Week twenty four - George Rex Comics: The Early Years, Part 1

For the next couple of weeks I will be away from the studio, learning up a storm with my mentor, Pat Grant. So I thought for a treat I would share some of my comics from when I was just a young cartoonist trying to make her way in the world. First up is the very first superhero I designed: Menu Man.

Actually signed by Menu Man himself!

Actually signed by Menu Man himself!

Menu Man (he fights food with food!) was a modern-day bushranger (note Kellogg's cereal box helmet and banana gun - it shot grape bullets) with a fondness for Tetley's Tea and the Enjo cleaning line. It was inspired by my best bud at the time, Tom, who would wear the menu board at our school soccer game sausage sizzle. This was a time when I only drew three-fingered hands and the only comics I'd ever read were Tintin and Calvin & Hobbes. This portrait would've been drawn around 2001/2002.

This little beauty below was my first foray into sequential storytelling with pictures - each page a panel. I believe this would have been in my first year of high school, so 2004.

After starting high school, I started learning to play percussion (which I then went on to study at uni). My first percussion teacher, Mr James, also happened to be a comics nerd and lent me some of his beloved comics and sparked my interest in making my own fully fledged stories. Unfortunately for him, I started doing comics all about all the music staff (it was a special interest music school, so we had quite a few music teachers). My very first teachers comic was 'Fashion Victim'.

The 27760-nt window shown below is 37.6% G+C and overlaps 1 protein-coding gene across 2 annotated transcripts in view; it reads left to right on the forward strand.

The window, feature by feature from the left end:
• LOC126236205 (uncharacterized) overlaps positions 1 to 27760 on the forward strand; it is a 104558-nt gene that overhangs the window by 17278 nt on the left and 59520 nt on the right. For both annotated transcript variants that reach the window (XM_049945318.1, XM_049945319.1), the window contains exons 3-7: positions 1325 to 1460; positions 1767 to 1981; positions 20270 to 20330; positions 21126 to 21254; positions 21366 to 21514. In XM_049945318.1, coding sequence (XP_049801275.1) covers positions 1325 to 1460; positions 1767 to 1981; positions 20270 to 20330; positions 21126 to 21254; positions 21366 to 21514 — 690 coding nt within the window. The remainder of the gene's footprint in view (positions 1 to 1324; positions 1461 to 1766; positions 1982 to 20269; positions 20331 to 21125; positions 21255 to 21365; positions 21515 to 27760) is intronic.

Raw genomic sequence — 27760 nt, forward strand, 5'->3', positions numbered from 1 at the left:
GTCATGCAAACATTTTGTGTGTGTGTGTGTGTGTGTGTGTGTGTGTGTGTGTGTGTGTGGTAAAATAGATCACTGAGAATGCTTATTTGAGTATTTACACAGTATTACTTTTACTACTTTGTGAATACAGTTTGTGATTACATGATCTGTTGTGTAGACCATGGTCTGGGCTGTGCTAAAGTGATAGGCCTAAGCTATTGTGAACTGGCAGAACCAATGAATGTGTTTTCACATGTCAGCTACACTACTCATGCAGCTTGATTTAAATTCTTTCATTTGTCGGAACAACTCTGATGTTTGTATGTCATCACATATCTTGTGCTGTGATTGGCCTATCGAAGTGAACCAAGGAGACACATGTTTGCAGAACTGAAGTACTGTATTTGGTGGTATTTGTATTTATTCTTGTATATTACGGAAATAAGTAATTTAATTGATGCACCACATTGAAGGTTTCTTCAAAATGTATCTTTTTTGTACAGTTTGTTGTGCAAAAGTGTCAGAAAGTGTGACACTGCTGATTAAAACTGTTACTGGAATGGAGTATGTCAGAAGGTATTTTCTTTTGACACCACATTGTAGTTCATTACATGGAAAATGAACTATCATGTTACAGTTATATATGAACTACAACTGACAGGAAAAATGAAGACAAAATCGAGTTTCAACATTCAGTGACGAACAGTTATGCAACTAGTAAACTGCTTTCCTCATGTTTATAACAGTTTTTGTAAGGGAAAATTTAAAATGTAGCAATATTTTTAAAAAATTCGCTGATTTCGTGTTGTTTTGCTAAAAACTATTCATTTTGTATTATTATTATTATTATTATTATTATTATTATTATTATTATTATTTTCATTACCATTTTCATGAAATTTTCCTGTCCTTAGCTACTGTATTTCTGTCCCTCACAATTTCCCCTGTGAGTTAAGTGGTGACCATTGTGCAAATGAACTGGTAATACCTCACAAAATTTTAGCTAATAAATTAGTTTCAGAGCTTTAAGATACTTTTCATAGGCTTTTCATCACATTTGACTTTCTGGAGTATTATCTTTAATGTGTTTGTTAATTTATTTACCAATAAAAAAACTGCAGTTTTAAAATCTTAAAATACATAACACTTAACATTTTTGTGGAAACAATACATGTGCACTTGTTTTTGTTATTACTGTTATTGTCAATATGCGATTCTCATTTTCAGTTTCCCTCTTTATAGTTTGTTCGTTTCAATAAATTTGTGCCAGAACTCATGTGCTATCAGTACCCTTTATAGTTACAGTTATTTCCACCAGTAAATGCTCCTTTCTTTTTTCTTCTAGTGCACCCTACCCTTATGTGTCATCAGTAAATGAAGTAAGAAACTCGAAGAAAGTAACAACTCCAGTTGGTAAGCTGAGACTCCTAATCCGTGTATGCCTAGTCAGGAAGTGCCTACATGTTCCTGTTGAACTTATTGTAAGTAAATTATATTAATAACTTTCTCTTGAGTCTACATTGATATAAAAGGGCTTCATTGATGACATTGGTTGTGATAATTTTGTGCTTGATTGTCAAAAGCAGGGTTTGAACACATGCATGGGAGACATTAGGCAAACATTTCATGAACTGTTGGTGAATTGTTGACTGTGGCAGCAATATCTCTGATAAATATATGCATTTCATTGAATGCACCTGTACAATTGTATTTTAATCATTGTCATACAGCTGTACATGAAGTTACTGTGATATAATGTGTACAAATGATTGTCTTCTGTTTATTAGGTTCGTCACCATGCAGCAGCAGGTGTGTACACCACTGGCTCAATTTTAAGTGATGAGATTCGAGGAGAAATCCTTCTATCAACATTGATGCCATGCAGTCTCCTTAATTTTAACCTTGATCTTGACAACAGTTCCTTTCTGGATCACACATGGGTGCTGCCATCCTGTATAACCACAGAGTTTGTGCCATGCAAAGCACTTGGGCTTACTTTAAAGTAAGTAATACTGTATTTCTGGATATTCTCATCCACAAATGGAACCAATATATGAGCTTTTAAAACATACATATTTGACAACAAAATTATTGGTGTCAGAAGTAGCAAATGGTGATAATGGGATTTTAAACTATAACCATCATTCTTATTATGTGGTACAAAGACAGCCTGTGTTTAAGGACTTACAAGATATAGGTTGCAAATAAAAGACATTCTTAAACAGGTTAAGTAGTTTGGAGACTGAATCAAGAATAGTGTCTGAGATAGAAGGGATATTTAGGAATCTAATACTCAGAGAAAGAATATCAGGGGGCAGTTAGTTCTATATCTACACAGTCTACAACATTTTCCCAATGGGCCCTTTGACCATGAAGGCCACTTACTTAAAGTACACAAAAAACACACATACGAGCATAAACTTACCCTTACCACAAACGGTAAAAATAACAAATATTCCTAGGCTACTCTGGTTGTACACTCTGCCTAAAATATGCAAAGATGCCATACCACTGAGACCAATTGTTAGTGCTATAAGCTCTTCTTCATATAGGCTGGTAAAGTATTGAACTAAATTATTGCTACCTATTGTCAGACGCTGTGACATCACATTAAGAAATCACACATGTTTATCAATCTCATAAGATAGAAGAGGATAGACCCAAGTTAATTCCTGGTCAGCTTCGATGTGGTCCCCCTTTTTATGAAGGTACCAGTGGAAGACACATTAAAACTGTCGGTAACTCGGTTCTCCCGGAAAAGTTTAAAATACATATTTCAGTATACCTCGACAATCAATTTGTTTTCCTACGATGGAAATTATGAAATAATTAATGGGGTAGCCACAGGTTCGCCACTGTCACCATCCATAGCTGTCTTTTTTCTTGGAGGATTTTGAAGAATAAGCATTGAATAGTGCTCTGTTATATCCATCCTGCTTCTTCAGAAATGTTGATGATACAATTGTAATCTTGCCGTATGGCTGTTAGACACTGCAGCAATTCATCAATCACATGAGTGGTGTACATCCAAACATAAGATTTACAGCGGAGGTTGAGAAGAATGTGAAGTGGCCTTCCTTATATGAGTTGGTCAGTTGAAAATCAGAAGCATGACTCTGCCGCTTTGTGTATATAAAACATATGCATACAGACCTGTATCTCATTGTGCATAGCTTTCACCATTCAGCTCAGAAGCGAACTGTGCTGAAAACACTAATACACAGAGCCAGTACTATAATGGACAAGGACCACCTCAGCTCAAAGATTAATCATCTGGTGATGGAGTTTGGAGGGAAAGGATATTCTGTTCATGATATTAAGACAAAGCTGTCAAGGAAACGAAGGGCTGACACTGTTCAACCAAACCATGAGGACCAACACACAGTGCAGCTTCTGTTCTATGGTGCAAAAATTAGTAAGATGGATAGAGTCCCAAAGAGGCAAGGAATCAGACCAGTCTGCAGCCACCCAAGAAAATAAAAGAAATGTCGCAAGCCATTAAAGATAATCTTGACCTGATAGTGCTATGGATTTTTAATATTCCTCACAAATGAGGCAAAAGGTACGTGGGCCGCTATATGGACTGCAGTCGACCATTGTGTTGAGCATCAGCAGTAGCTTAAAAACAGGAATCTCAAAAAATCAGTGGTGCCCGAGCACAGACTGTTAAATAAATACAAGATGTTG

Bent Drummer Comics. Yep, I thought that was a good art name to sign my works by. I really did.

Bent Drummer Comics. Yep, I thought that was a good art name to sign my works by. I really did.

Each teacher had their own alter ego/superhero that they turned into and most of them had at least one strip to themselves. Mr James and Ms Kwok were the most keen (and most represented in the comics) and would photocopy each new comic and have a folder on their desk. This unfortunately encouraged me to keep making these (painful for me to read) comics. 

My teachers comics went on for three years (years 8-10). By the time I got to year 11, however, either I realised how big a nerd I was by making comics about the music staff or study just took too much of my time. 

In the end there were about 40 teachers comics. Some short, some long, some I never wish to read again. At one point a chicken (who was an evil mastermind) became the main character and the volleyball unit tried to get rid of the music department (it was also a special interest volleyball school).

Anyway, that's it for part one of the early years. Next week we see snippets of the comics of my late teens, experiments with colour and my overuse of cross-hatching.

See ya then!

Gx